One of the world’s most popular sports took over the Canada Games Centre this weekend — but if you didn’t know where to look, you’d probably miss it, with the parking lot empty and the facility nearly deserted.
With 12 tables squeezed into the flexi-hall, the Western Canadian Open Table Tennis Championships brought in teams from Manitoba to BC.
Fifty-five athletes, from national team members to rank amateurs, picked up the paddle for pong supremacy over the three-day event.
“We’re providing about half of the players here,” said Yukon player/coach Kevin Murphy. “Having to fly in definitely cuts down on the number of people.”
The small turnout was expected, as provincial teams sent only their best available players. In a larger centre, the Western Open usually attracts twice as many players.
Limited numbers aside, local players got a real education from their southern competitors.
“Up here in the Yukon we don’t see this level of competition at all,” said Ken Madsen.
“I played one of the top players in the country, and he commented that my game had improved from yesterday — “it’s been a really great learning experience, all of our games have responded to playing at this level, and that’s very exiting.”
“They were using us as an opportunity for smash practice,” said Malkolm Boothroyd, who came away with a new understanding of the game.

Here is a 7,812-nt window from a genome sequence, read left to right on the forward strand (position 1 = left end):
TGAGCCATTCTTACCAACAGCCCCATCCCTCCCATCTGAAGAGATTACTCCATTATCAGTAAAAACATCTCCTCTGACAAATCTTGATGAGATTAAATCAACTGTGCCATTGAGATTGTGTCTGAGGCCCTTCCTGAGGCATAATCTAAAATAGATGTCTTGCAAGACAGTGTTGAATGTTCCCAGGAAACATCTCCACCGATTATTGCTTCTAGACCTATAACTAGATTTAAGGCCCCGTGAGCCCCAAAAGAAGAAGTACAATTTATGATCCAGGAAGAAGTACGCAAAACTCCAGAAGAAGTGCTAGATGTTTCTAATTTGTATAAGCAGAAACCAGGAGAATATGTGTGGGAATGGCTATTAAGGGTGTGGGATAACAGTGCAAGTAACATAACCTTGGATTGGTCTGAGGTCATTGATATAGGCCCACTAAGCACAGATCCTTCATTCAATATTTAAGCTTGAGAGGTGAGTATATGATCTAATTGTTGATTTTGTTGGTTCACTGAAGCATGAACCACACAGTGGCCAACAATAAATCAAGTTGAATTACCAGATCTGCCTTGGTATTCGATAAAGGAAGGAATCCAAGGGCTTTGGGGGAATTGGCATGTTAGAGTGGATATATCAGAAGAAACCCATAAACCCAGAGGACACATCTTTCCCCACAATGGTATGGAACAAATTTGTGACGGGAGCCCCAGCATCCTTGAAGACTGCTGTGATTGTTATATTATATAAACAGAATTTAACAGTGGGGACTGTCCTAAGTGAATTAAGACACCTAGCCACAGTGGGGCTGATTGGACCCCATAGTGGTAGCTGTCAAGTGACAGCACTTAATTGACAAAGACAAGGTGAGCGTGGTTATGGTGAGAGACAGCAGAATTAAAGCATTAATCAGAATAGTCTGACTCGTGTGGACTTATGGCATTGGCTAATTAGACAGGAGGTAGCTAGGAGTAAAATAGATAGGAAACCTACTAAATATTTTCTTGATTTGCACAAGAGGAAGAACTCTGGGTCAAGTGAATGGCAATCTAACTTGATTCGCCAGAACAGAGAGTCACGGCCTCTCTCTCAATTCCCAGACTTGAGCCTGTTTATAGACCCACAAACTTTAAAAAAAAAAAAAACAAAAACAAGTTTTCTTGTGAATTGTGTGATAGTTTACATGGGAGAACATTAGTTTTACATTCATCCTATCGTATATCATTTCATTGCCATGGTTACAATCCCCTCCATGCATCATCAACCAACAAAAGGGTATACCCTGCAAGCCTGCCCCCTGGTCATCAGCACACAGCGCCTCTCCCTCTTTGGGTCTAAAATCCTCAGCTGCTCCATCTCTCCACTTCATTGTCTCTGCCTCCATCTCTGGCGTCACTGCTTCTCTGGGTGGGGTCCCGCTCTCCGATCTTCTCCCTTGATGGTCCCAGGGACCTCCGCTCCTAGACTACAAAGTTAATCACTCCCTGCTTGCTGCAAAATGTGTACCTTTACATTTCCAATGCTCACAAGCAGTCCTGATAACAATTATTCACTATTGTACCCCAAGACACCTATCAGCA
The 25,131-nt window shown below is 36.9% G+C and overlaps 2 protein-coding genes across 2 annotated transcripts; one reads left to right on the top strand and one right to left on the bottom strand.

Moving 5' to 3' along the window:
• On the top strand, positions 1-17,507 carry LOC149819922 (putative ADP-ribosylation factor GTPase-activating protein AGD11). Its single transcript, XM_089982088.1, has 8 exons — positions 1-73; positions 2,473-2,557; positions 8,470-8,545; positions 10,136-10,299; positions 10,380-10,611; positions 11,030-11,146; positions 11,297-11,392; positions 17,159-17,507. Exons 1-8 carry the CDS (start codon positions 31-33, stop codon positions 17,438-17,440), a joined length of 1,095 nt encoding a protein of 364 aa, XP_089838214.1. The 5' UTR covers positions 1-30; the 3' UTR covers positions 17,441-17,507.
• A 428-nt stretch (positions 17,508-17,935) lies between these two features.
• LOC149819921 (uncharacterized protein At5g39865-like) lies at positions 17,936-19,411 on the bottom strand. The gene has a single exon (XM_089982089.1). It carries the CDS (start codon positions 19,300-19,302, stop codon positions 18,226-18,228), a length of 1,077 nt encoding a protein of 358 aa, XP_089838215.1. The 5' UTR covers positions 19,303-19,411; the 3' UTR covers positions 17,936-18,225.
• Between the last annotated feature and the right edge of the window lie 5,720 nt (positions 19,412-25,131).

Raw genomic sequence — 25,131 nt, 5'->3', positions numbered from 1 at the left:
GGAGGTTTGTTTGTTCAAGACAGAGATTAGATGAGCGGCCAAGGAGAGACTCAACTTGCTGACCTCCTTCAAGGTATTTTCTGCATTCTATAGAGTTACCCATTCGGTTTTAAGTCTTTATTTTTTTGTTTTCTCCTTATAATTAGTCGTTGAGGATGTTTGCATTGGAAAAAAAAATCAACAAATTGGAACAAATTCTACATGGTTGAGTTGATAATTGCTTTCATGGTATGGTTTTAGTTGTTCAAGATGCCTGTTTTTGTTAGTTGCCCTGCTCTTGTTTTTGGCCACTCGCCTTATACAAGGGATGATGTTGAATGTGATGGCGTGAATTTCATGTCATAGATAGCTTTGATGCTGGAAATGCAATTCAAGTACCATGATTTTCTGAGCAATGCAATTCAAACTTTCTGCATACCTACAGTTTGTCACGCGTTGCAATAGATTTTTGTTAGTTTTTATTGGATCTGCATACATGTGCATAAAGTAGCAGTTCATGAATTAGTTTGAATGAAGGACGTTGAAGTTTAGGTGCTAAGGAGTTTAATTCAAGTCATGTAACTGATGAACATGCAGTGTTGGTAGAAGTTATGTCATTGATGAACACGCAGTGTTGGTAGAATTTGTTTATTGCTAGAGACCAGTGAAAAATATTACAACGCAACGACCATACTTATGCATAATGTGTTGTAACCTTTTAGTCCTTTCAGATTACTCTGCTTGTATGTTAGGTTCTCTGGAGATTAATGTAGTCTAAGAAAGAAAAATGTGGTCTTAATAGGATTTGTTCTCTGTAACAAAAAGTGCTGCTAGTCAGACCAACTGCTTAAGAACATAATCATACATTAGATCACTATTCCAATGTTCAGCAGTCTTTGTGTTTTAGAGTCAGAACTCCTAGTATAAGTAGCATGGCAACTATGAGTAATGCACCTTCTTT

“I learned to keep it lower over the net. That’s important.”
It wasn’t all spankings for the Yukon squad though, as Kevin Murphy won the Under-800 points singles competition and the Under-1,600 doubles with partner Steve Fecteau.
The highlights of the tournament were the open men’s and women’s events, and some heavy hitters from Alberta and BC came to conquer.
“We have the No. 2-ranked player in the country, Zhen Wang from BC,” said Murphy on Saturday. “He’s a dynamite player, and also, the No. 7-ranked player, from Saskatchewan, Dennis Su. I’m expecting to see those two battle it out in the final of the men’s open.”
Wang came away the victor after Sunday’s final. He also won in doubles with teammate Peter Yau.
In the women’s open, it was Alberta all the way.
Ioulia Degtiar defeated fellow Albertan (and national team member) Shirley Yan in five sets, the most exiting match of the weekend.
Degtiar and Yan combined their efforts to take the doubles competition over Fiona Yu and Joy Yiu of BC.
Despite the low profile, the organizers are pleased with the results.
“We’ve heard nothing but positive comments from the other contingents, they love the facility,” said Murphy.
“I was at the Westerns last year in Saskatoon and I think we’re doing them one better.”
The Westerns served as a Canada Games test event, and, a few tweaks aside, things look good for February 2007.
“I was worried about how we were going to pull it off, we’re such a small organization, and with so few volunteers,” said Dave Stockdale, president of the Yukon Table Tennis Association. “Everybody just pulled together and mucked in.”
The Canada Games table tennis event will be twice the size, with teams from 10 provinces and two territories.
“We’ll need a couple more people on the control desk,” said Stockdale. “And it will be tight getting 16 tables in there, but I think we can do it.”